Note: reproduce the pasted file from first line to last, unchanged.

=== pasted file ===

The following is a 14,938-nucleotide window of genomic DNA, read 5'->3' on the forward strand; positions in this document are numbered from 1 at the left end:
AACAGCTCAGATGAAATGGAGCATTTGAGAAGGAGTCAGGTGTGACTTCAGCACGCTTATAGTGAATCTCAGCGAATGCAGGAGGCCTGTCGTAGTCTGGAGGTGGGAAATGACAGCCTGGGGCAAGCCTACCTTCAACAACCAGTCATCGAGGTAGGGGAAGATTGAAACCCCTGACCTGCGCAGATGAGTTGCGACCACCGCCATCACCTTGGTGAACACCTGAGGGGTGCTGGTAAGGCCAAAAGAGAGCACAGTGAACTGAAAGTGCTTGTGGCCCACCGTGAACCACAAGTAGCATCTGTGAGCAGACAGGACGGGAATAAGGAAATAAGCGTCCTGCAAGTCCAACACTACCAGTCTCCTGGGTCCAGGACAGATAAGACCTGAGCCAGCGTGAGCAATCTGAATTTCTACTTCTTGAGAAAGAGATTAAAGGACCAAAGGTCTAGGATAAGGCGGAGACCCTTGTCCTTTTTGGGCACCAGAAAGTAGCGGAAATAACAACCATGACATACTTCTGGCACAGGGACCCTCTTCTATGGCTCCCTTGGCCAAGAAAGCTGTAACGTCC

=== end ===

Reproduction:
The following is a 14,938-nucleotide window of genomic DNA, read 5'->3' on the forward strand; positions in this document are numbered from 1 at the left end:
AACAGCTCAGATGAAATGGAGCATTTGAGAAGGAGTCAGGTGTGACTTCAGCACGCTTATAGTGAATCTCAGCGAATGCAGGAGGCCTGTCGTAGTCTGGAGGTGGGAAATGACAGCCTGGGGCAAGCCTACCTTCAACAACCAGTCATCGAGGTAGGGGAAGATTGAAACCCCTGACCTGCGCAGATGAGTTGCGACCACCGCCATCACCTTGGTGAACACCTGAGGGGTGCTGGTAAGGCCAAAAGAGAGCACAGTGAACTGAAAGTGCTTGTGGCCCACCGTGAACCACAAGTAGCATCTGTGAGCAGACAGGACGGGAATAAGGAAATAAGCGTCCTGCAAGTCCAACACTACCAGTCTCCTGGGTCCAGGACAGATAAGACCTGAGCCAGCGTGAGCAATCTGAATTTCTACTTCTTGAGAAAGAGATTAAAGGACCAAAGGTCTAGGATAAGGCGGAGACCCTTGTCCTTTTTGGGCACCAGAAAGTAGCGGAAATAACAACCATGACATACTTCTGGCACAGGGACCCTCTTCTATGGCTCCCTTGGCCAAGAAAGCTGTAACGTCC